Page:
Aug 19

I don’t have time to write this post

I hate using the word ‘busy’ because I feel it can take away from what is actually important: progress or results. But there are times you look at your workload and, yes, the simple truth is that you’re busy. Time is scarce, deadlines are looming, you might have several things on at once and your output isn’t as fast as what is coming in.

It is during times like this that it becomes more important than ever to know the difference between being busy and getting results. One doesn’t matter. The other does. It is so easy to get swamped in busy. Too easy to get to a point where getting through the day is the goal and indeed all you might achieve. Before long, you’re lying to yourself about where you’re at – busy is good, therefore things must be good. If I’m working long and hard then that’s a good thing, right? I shall be even busier and then I can feel even better.

I have seen this in animation production and I’ve seen it in plain old everyday life. It doesn’t work.

But if you can switch focus away from being busy and on to what you’re actually getting done, you can get some results each day. Then your workload reduces and you can get even more done the next day. So how do you do it? I come back to an obvious piece of advice I have given here often: make lists.

But here’s the thing – when my workload is truly full and runs the risk of getting overwhelming, I change the nature of my lists. Here’s why: if you end up with a huge sprawling list and things stay on it for weeks or months, you will feel like you’re sinking. The overall list expands, it is hard to focus on what you might get done and it becomes harder and harder to keep up. So now when things are busy, even if it is just me working on writing and development, I switch my lists to the way I work them when I’m directing teams of animators on tight deadlines – small daily lists.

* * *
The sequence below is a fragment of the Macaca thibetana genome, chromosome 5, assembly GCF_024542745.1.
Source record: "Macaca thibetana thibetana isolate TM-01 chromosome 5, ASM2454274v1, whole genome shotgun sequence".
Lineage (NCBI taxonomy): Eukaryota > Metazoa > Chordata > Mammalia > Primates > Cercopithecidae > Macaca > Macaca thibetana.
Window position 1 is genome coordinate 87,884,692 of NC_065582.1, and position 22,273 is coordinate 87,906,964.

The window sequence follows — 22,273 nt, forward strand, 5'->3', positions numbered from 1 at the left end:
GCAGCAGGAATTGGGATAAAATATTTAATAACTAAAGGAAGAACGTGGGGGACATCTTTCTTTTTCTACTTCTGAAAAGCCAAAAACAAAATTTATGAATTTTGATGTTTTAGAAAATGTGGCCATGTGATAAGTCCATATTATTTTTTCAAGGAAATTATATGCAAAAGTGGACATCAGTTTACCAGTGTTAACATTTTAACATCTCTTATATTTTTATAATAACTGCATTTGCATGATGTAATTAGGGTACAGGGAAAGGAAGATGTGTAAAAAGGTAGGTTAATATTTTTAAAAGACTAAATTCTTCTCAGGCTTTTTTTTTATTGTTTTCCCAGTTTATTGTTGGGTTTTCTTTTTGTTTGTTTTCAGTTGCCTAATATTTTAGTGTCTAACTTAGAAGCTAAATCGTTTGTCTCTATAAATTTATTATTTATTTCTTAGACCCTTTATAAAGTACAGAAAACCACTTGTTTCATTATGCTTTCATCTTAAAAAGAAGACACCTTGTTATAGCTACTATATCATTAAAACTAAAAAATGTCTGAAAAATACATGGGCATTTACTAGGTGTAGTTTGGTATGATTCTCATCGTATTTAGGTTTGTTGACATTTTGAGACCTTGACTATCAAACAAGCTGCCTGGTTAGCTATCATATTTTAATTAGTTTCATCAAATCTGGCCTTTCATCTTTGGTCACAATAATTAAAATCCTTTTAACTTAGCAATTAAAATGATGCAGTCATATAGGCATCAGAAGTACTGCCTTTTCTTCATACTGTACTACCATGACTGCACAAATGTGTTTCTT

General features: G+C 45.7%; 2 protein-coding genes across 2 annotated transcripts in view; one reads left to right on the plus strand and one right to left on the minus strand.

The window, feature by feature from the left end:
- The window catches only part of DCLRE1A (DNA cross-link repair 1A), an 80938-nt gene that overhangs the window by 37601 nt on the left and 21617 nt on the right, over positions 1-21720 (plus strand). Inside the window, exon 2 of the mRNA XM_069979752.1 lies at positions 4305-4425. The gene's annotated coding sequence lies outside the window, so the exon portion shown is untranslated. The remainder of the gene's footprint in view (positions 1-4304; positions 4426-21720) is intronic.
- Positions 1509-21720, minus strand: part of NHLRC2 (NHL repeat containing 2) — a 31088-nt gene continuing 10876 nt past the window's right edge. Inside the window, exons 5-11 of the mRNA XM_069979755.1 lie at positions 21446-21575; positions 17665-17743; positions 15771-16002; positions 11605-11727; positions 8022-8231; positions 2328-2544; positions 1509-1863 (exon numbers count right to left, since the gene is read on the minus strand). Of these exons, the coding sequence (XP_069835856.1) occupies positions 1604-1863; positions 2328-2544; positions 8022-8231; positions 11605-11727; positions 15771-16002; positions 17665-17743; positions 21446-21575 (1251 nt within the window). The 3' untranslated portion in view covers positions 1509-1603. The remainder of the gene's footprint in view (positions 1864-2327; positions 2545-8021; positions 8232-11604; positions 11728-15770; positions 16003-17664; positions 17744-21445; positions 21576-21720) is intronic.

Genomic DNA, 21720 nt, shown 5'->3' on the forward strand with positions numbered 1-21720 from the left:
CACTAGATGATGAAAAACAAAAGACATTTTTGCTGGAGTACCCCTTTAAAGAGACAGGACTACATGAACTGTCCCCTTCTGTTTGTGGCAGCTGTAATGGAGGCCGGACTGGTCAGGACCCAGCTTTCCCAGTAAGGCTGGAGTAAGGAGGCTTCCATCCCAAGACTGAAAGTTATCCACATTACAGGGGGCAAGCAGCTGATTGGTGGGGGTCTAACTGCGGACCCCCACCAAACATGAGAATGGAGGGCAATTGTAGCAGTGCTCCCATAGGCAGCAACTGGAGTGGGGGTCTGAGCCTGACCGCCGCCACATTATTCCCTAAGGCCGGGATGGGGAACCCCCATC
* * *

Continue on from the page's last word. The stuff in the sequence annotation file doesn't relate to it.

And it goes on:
My to-do list is wiped clean. Then the only things added to it are things I can achieve that day. I focus on only those thing. If something else comes in, if somebody is looking for something, they can go on tomorrow’s list if they’ll fit. But today is fixed in a small list of things I need to do. Things that, once done, can be struck off the list cleanly with no doubt whatsoever that they are done. So at the end of every day, that list is a measurement of results and nothing else.

The busier I am, the smaller my to-do list. The smaller my to-do list, the more I get done.

It took me a long time to realise it but it just comes down to one of the greatest challenges in our lives, especially in creative industries and arts – the need for focus. Smaller targets and the focus gets narrower.

So I added ‘write site post’ to my list and here it is.

 

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